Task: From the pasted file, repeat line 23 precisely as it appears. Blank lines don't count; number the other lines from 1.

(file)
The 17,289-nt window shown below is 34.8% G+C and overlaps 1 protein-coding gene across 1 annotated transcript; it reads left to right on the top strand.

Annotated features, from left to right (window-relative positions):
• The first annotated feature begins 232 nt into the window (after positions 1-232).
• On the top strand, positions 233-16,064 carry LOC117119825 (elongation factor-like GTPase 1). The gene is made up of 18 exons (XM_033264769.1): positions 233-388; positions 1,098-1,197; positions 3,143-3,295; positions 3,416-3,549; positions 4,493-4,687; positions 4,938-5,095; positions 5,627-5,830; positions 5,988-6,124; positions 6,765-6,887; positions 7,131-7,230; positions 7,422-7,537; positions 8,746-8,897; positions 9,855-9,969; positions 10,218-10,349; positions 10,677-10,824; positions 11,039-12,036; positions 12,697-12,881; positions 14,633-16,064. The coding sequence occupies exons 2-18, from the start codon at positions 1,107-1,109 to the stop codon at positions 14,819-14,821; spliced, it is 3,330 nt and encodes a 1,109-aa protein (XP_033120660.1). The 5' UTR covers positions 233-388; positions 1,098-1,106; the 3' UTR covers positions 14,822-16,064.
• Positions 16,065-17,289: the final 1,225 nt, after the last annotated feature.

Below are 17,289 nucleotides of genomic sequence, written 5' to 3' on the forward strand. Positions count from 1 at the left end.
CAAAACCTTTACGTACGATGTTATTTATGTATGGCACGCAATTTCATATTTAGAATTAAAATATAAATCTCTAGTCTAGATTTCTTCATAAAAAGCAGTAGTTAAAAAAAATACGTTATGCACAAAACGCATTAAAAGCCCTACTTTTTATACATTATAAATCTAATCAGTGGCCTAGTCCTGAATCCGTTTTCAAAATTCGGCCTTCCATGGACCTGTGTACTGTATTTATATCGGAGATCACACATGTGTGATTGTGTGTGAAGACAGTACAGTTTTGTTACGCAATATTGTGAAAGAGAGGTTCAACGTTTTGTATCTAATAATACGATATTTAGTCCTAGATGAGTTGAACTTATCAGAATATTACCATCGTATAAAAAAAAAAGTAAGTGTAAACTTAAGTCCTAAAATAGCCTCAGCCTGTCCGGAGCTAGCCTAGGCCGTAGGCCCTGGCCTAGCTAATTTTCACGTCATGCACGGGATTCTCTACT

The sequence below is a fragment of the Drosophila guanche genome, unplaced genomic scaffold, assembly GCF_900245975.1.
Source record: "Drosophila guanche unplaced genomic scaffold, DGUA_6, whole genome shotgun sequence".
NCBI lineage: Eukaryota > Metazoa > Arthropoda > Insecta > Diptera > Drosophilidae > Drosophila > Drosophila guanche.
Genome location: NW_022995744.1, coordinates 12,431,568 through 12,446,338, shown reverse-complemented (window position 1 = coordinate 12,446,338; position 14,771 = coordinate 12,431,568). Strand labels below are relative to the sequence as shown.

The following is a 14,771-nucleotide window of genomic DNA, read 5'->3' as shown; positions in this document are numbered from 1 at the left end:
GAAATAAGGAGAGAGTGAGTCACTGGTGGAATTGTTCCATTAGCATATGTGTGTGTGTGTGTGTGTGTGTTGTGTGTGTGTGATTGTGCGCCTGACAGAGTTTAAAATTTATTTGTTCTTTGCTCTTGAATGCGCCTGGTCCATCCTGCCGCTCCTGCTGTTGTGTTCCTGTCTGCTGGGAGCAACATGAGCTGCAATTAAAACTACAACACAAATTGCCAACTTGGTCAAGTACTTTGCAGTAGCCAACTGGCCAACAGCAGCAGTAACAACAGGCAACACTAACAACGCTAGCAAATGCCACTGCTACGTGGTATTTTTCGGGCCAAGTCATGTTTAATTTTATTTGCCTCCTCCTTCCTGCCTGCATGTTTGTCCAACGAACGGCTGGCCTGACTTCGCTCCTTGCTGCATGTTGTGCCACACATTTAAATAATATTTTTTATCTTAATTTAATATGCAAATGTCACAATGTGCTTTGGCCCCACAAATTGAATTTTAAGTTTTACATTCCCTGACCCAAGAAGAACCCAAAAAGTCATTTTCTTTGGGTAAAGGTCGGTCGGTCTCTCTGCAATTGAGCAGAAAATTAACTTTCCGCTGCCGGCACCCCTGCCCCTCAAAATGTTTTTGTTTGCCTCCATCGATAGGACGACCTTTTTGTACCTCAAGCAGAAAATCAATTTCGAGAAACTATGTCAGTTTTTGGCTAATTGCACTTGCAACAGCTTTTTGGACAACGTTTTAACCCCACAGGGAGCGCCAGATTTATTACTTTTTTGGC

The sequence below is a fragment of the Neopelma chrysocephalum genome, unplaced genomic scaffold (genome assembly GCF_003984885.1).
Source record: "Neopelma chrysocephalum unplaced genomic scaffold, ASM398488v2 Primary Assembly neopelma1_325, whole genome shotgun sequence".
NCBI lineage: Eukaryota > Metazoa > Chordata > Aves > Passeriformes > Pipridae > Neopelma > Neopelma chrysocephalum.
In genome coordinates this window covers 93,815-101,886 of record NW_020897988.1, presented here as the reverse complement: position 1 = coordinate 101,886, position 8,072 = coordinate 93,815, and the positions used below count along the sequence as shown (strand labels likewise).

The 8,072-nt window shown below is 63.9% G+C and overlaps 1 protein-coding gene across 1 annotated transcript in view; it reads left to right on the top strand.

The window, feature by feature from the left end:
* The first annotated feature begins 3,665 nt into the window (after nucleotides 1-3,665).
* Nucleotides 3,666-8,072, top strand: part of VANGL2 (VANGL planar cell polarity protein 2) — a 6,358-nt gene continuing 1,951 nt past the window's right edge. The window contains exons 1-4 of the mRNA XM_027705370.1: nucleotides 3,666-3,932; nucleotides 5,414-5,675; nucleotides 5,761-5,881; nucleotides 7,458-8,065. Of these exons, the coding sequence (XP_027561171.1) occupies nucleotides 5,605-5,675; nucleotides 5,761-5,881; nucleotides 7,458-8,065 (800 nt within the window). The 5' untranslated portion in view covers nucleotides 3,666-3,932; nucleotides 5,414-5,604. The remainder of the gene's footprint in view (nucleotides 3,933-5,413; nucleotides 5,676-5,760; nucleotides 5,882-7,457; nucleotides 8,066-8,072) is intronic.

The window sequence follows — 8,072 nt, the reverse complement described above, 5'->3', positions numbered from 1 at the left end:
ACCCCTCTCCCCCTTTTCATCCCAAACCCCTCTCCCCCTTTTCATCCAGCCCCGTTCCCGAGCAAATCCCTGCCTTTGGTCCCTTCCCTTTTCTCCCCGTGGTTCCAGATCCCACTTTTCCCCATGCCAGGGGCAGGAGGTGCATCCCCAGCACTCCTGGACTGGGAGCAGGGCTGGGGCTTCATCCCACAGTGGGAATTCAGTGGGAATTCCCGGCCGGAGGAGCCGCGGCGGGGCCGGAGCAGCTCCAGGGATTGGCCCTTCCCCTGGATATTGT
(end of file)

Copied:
ACCCCTCTCCCCCTTTTCATCCCAAACCCCTCTCCCCCTTTTCATCCAGCCCCGTTCCCGAGCAAATCCCTGCCTTTGGTCCCTTCCCTTTTCTCCCCGTGGTTCCAGATCCCACTTTTCCCCATGCCAGGGGCAGGAGGTGCATCCCCAGCACTCCTGGACTGGGAGCAGGGCTGGGGCTTCATCCCACAGTGGGAATTCAGTGGGAATTCCCGGCCGGAGGAGCCGCGGCGGGGCCGGAGCAGCTCCAGGGATTGGCCCTTCCCCTGGATATTGT